«State of the Art»

«State of the Art Symposium»

Bedeutendster MS-Fachkongress schweizweit. Der jährliche Anlass richtet sich an Neurologen, Fachärzte, Forschende und paramedizinische Berufspersonen.

«State of the Art Symposium» - The most important scientific MS event in Switzerland. This annual event targets neurologists, doctors, researchers and other experts.

22nd State of the Art Symposium 2020

«Addressing patients’ needs - finding the right treatment for the individual patient»

January 25th, 2020 at the KKL Luzern

Register now
Registration fee: CHF 150.00 (early bird CHF 120.00, until 15.12.2019)

  • General Information

    Organisation
    Swiss MS Society and its Scientific Advisory Board

    Venue
    KKL Luzern
    Europaplatz 1, CH-6005 Lucerne
    KKL Luzern Website

    Public transport
    The Symposium venue is only a few steps from the SBB Mainstation.

  • Credits

    The Swiss Neurological Society awards 5 credit points.

  • Contacts
    Administration

    Luana Pellegrini
    Swiss Multiple Sclerosis Society

    Sponsoring

    Christof Knüsli
    Swiss Multiple Sclerosis Society

    Public Relations & Fundraising

    Marc Lutz
    Swiss Multiple Sclerosis Society

Programme Committee

Lutz Achtnichts, Aarau | Andrew Chan, Bern | Cristina Granziera, Basel
Jürg Kesselring, Valens | Sven Schippling, Zurich


Videos 21st State of the Art Symposium - 2019

21st State of the Art Symposium – Bernhardt Hemmer: What have we learned from Genetic Studies in MS?

21st State of the Art Symposium – Bernhardt Hemmer: What have we learned from Genetic Studies in MS?

The increased heritability within families and the directly proportional decrease in risk with degree of relatedness argue that genetic factors play a prominent...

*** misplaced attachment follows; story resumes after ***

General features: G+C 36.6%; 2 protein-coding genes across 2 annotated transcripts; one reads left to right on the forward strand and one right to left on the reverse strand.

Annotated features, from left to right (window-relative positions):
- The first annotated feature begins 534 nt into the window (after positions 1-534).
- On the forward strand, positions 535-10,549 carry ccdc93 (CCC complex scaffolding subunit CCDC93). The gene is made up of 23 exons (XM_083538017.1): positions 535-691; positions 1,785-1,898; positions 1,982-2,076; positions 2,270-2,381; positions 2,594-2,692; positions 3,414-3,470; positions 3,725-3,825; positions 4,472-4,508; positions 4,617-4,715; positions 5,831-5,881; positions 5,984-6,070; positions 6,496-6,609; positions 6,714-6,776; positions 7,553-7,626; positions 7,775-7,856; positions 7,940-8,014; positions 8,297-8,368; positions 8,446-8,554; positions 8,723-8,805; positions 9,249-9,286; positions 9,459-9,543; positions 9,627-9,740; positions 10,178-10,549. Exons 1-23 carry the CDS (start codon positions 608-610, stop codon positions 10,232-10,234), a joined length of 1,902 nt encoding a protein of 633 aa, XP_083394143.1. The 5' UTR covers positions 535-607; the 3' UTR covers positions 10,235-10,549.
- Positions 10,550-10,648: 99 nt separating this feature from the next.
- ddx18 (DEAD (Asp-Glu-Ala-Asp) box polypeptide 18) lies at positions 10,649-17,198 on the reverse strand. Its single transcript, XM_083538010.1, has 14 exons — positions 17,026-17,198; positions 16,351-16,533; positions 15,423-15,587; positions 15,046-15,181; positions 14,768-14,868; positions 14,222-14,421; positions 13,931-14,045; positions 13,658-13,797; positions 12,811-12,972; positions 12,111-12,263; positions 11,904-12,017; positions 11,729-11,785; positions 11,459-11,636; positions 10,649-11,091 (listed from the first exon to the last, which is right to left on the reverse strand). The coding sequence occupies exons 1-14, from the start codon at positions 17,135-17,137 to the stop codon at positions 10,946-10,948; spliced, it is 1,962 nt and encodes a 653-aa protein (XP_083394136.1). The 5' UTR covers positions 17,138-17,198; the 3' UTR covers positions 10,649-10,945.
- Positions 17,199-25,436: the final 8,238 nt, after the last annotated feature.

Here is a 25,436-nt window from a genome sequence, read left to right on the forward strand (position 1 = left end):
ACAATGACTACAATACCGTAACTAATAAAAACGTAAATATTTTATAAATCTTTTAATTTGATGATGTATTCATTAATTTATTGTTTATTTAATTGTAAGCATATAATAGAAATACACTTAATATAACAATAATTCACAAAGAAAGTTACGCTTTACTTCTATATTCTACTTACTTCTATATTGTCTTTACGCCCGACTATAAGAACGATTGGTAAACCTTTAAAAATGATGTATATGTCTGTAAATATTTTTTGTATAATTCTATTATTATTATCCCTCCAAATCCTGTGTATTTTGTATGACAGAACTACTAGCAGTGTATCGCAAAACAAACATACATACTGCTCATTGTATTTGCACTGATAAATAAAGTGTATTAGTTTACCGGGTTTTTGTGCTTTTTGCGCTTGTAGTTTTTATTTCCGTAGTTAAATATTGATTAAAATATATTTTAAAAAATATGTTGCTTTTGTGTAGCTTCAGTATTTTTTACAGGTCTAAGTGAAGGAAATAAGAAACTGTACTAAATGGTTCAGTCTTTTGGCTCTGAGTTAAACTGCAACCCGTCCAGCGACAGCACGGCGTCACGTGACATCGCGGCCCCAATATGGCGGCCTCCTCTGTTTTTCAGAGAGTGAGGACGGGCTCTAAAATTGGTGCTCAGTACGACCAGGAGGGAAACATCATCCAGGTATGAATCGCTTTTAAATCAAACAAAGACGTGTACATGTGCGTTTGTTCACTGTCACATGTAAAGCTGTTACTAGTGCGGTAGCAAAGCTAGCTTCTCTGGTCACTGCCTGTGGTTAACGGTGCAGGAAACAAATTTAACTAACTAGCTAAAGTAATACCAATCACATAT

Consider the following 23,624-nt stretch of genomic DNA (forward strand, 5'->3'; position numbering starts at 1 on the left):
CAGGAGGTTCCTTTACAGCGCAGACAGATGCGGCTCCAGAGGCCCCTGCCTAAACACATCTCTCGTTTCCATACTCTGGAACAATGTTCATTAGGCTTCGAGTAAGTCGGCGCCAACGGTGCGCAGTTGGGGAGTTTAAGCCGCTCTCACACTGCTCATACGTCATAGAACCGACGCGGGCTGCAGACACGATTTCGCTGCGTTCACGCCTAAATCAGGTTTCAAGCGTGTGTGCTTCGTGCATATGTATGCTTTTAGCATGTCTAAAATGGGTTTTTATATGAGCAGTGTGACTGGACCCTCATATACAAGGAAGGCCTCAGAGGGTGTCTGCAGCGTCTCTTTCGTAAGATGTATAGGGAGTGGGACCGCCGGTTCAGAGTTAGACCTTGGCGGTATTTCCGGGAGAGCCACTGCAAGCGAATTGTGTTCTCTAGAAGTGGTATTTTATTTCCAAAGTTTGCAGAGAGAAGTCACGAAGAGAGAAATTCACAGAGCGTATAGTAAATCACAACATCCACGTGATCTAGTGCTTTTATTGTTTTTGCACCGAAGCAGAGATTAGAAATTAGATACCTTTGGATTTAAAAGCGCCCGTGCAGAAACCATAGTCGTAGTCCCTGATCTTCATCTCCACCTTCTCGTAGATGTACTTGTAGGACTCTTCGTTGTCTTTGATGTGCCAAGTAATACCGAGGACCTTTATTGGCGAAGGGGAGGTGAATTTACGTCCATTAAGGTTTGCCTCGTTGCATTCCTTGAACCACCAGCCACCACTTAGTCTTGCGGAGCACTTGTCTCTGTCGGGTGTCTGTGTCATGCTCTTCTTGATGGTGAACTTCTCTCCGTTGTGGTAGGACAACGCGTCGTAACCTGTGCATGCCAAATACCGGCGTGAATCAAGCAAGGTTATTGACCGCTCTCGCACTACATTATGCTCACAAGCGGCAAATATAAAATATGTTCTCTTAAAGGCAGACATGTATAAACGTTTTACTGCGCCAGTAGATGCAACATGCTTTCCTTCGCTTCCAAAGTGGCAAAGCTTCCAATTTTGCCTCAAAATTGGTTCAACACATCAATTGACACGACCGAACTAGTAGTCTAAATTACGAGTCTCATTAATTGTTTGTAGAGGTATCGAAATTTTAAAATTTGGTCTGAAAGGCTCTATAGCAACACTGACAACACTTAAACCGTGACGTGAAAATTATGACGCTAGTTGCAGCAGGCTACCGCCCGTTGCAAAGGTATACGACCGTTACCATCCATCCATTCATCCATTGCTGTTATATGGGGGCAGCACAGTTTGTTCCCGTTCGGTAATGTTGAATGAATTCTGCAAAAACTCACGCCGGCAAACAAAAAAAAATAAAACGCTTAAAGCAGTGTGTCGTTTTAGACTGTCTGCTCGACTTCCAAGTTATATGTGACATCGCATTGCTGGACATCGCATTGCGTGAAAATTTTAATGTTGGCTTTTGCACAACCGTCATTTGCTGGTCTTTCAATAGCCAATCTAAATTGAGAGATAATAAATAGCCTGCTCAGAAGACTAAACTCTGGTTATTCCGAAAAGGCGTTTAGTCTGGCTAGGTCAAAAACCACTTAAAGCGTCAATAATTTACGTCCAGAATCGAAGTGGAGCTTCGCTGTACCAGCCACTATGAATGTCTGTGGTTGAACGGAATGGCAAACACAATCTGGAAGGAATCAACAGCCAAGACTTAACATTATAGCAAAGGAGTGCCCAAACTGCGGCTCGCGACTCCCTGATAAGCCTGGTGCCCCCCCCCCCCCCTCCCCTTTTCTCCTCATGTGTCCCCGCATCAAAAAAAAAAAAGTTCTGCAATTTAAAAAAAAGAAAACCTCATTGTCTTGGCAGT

The increased heritability within families and the directly proportional decrease in risk with degree of relatedness argue that genetic factors play a prominent role in the pathogenesis of multiple sclerosis (MS).

Over the last decade major progress has been made in identifying genetic factors that are associated with MS risk. Besides the Human Leukocyte Alleles (HLA)-DRB1*1501, DRB1*1303 and DRB1*0301, more than 200 genetic variants have been identified that are associated with MS. HLA alleles and the majority of genetic variants are related to immune cells supporting the concept that MS is primarily an immune mediated disease. With the discovery of an increasing number of genetic variants it has become possible to identify pathways in the immune system that are related to disease pathogenesis providing the basis for the development of new treatment strategies. Moreover, it has become evident that particular phenotypes or even treatment responses are influenced by genetic factors. Likewise, the extent of intrathecal IgG synthesis, the development of antibodies to biopharmaceuticals or the risk of side effects of MS drugs were shown to be associated with genetic factors.

Currently major efforts are underway to understand the impact of genetic factors on disease progression. The results of these studies will help to better understand the molecular mecha-nisms underlying disease progression and possibly pave the way for new strategies to treat progressive MS.

Bernhard Hemmer, Munich (DE)
Technical University Munich
Department of Neurology

21st State of the Art Symposium – Ari Waisman: Mechanism of CNS Inflammation

21st State of the Art Symposium – Ari Waisman: Mechanism of CNS Inflammation

The role of IL-17 and the microbiota IL-17A and IL-17F are two cytokines with similar biological activities, who bind the same receptor and are produced by T...

The role of IL-17 and the microbiota